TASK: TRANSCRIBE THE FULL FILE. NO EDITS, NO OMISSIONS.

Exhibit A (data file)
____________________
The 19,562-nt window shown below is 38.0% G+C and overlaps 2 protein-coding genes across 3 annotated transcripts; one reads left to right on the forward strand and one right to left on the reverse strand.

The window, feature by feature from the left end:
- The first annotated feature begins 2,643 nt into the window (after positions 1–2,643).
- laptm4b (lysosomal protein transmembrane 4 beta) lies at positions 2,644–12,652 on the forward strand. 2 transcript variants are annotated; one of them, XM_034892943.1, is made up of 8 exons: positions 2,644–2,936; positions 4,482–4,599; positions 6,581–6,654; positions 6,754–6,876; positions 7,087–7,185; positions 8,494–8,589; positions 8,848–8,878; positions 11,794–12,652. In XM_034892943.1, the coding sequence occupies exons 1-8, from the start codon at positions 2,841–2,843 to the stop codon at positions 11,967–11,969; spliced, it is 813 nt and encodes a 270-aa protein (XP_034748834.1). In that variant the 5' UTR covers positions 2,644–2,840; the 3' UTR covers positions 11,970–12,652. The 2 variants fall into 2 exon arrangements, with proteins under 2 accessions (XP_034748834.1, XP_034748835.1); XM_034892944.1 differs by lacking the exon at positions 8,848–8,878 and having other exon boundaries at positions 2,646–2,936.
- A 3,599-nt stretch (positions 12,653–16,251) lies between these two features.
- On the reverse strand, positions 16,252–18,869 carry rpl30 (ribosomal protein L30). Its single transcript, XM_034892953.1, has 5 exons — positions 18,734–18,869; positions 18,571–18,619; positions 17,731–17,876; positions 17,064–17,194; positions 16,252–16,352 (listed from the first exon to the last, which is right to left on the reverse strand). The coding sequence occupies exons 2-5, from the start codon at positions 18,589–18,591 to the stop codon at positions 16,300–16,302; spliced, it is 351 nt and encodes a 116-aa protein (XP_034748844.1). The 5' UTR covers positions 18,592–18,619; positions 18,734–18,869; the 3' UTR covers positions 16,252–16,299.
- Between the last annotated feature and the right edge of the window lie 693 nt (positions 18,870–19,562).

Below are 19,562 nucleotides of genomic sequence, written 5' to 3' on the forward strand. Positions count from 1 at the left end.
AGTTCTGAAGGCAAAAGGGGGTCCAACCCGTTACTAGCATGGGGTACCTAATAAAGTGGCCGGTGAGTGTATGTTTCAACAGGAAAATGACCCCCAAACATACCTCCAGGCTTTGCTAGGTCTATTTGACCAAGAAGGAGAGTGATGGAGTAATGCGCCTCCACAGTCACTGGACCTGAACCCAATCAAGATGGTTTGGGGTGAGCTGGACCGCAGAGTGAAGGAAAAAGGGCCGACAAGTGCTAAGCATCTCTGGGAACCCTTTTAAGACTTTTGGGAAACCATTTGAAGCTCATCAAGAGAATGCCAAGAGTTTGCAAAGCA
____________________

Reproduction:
The 19,562-nt window shown below is 38.0% G+C and overlaps 2 protein-coding genes across 3 annotated transcripts; one reads left to right on the forward strand and one right to left on the reverse strand.

The window, feature by feature from the left end:
- The first annotated feature begins 2,643 nt into the window (after positions 1–2,643).
- laptm4b (lysosomal protein transmembrane 4 beta) lies at positions 2,644–12,652 on the forward strand. 2 transcript variants are annotated; one of them, XM_034892943.1, is made up of 8 exons: positions 2,644–2,936; positions 4,482–4,599; positions 6,581–6,654; positions 6,754–6,876; positions 7,087–7,185; positions 8,494–8,589; positions 8,848–8,878; positions 11,794–12,652. In XM_034892943.1, the coding sequence occupies exons 1-8, from the start codon at positions 2,841–2,843 to the stop codon at positions 11,967–11,969; spliced, it is 813 nt and encodes a 270-aa protein (XP_034748834.1). In that variant the 5' UTR covers positions 2,644–2,840; the 3' UTR covers positions 11,970–12,652. The 2 variants fall into 2 exon arrangements, with proteins under 2 accessions (XP_034748834.1, XP_034748835.1); XM_034892944.1 differs by lacking the exon at positions 8,848–8,878 and having other exon boundaries at positions 2,646–2,936.
- A 3,599-nt stretch (positions 12,653–16,251) lies between these two features.
- On the reverse strand, positions 16,252–18,869 carry rpl30 (ribosomal protein L30). Its single transcript, XM_034892953.1, has 5 exons — positions 18,734–18,869; positions 18,571–18,619; positions 17,731–17,876; positions 17,064–17,194; positions 16,252–16,352 (listed from the first exon to the last, which is right to left on the reverse strand). The coding sequence occupies exons 2-5, from the start codon at positions 18,589–18,591 to the stop codon at positions 16,300–16,302; spliced, it is 351 nt and encodes a 116-aa protein (XP_034748844.1). The 5' UTR covers positions 18,592–18,619; positions 18,734–18,869; the 3' UTR covers positions 16,252–16,299.
- Between the last annotated feature and the right edge of the window lie 693 nt (positions 18,870–19,562).

Below are 19,562 nucleotides of genomic sequence, written 5' to 3' on the forward strand. Positions count from 1 at the left end.
AGTTCTGAAGGCAAAAGGGGGTCCAACCCGTTACTAGCATGGGGTACCTAATAAAGTGGCCGGTGAGTGTATGTTTCAACAGGAAAATGACCCCCAAACATACCTCCAGGCTTTGCTAGGTCTATTTGACCAAGAAGGAGAGTGATGGAGTAATGCGCCTCCACAGTCACTGGACCTGAACCCAATCAAGATGGTTTGGGGTGAGCTGGACCGCAGAGTGAAGGAAAAAGGGCCGACAAGTGCTAAGCATCTCTGGGAACCCTTTTAAGACTTTTGGGAAACCATTTGAAGCTCATCAAGAGAATGCCAAGAGTTTGCAAAGCA